Over recent months in the US, people have been resigning from their places of employment. True, many have done so in reaction to the vaccination requirements. However, there is another side to this phenomenon – people have been loaded with additional work and aren’t able to cope. This is leading to burnout.
Meet Richard (not his real name), who resigned after nine-and-a-half years in his job, citing burnout. He purposely gave up a successful career and stable paycheck, as he needed a break. His work-life balance had gone completely off track, and he lost himself in the process. His fellow workers were earning 20% more than he was, making him feel undervalued. In reaction, Richard lashed out at his family, accusing them of wasting his time in the mornings − time he wanted to spend sitting at his desk checking his emails. Richard finally accepted that he needed to take a break − a slowdown was required. Albeit that an uncertain future frightened him, and letting go of the familiar was alarming, Richard believed in himself. And he believed in nurturing himself, rather than allowing mental issues to take hold and grow in his life. He knew that his decision would haunt him; but he was also curious to explore new possibilities.
Richard’s story is not unique; instead, many average hardworking folk that you would never have thought would resign are resigning simply because they feel totally burnt out. Yes, Richard could have gone to his employer with a list of his tasks showing what he had been expected to do. He could have laid out the time each task takes an efficient worker, showing his overload. However there could have been one of three reactions: the boss could have understood and looked at finding a solution; the boss could have stated that Richard was still required to cover all the set tasks; or thirdly, the boss could have been irritated by the interruption of his own time by a seemingly spurious complaint. Nevertheless, with people leaving their positions and others having to step in to take over their work, the pressure soon mounts. There is a solution – using virtual assistants (remote assistants)− not to take over the work, but to step into the breach when necessary. A virtual assistant is an online worker who helps on-site staff with their time-consuming and repetitive tasks. For instance, an online worker can help with managing an employee’s emails. Time spent poring over emails can be greatly reduced, allowing the employee to focus on their work. Alternatively, a virtual assistant can cover data entry or conduct research, which can help the employee with presentations.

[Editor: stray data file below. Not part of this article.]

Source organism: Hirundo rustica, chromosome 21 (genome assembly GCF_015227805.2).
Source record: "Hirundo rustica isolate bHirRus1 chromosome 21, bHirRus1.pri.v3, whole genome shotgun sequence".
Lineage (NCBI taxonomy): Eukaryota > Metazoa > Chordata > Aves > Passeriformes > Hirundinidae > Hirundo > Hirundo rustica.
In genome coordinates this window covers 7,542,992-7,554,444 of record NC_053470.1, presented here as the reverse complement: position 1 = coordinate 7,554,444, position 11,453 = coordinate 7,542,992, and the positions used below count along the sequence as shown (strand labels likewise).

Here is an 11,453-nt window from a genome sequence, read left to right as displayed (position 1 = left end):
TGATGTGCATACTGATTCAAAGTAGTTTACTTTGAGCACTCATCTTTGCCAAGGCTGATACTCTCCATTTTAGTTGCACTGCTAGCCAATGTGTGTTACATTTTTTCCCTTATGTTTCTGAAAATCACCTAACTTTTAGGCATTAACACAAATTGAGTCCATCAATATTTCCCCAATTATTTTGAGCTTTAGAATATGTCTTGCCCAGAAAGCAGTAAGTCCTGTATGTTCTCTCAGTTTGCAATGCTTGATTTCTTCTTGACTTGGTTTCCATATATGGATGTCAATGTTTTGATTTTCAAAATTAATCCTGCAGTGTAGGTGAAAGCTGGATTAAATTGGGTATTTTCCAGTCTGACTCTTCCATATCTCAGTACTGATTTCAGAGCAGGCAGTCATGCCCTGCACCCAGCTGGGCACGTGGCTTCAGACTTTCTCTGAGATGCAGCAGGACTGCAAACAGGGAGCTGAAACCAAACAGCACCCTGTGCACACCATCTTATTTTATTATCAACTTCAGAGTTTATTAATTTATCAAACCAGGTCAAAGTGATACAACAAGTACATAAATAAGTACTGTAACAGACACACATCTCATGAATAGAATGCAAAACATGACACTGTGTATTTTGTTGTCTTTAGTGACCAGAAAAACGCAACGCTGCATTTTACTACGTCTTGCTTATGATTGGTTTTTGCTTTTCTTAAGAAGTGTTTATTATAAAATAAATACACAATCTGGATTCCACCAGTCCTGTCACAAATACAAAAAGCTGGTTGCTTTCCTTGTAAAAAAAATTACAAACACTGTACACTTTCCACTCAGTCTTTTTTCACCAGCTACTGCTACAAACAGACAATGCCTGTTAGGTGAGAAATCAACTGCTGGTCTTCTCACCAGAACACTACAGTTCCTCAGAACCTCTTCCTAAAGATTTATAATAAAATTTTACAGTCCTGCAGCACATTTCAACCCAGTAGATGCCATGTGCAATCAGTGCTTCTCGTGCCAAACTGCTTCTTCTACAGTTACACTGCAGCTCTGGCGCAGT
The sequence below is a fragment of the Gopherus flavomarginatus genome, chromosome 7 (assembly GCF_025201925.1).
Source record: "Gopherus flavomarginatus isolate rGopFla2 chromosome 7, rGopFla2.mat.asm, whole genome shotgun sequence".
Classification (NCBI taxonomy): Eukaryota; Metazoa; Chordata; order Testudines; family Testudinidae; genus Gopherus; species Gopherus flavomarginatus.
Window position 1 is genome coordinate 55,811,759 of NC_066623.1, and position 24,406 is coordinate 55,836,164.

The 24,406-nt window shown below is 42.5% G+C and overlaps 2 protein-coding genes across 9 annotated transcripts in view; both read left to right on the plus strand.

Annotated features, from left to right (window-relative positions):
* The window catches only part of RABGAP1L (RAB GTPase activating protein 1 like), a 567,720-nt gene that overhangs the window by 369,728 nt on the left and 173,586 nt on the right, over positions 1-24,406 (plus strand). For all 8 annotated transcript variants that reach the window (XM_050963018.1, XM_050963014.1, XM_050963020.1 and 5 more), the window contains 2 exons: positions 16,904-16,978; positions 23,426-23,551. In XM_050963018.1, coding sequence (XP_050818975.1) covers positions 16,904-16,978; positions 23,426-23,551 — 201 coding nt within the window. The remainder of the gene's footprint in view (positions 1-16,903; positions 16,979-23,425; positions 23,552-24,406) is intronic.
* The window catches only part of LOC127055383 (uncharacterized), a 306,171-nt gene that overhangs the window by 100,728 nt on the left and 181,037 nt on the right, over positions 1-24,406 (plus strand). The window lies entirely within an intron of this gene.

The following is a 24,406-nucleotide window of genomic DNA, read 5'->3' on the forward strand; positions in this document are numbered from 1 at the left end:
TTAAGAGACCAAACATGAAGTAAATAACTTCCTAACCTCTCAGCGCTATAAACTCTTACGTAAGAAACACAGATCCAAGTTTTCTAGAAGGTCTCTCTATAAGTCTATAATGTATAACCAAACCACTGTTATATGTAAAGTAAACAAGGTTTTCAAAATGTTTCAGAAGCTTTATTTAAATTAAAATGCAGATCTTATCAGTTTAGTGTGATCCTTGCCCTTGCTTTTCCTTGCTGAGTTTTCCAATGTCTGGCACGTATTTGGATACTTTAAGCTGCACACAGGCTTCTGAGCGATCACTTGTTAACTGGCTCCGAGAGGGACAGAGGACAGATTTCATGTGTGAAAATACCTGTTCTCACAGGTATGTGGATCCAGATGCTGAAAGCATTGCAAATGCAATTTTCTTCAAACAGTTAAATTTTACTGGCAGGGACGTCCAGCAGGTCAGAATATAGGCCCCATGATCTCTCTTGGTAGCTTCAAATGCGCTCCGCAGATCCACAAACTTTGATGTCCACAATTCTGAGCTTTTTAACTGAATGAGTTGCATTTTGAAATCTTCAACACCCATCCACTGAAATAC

It is a fact that companies demand the maximum output from their workers. If one employee leaves, the job that has burnt him out will simply be laid on another worker, who may already be working to capacity. Companies must therefore find ways of improving efficiency in the workplace − having skilled, highly paid workers do time-consuming work is not an efficient solution. Companies are better advised to engage the services of more affordable, super-flexible remote assistants. All mundane tasks can be offloaded onto a remote worker who will add value to your company without being overpriced.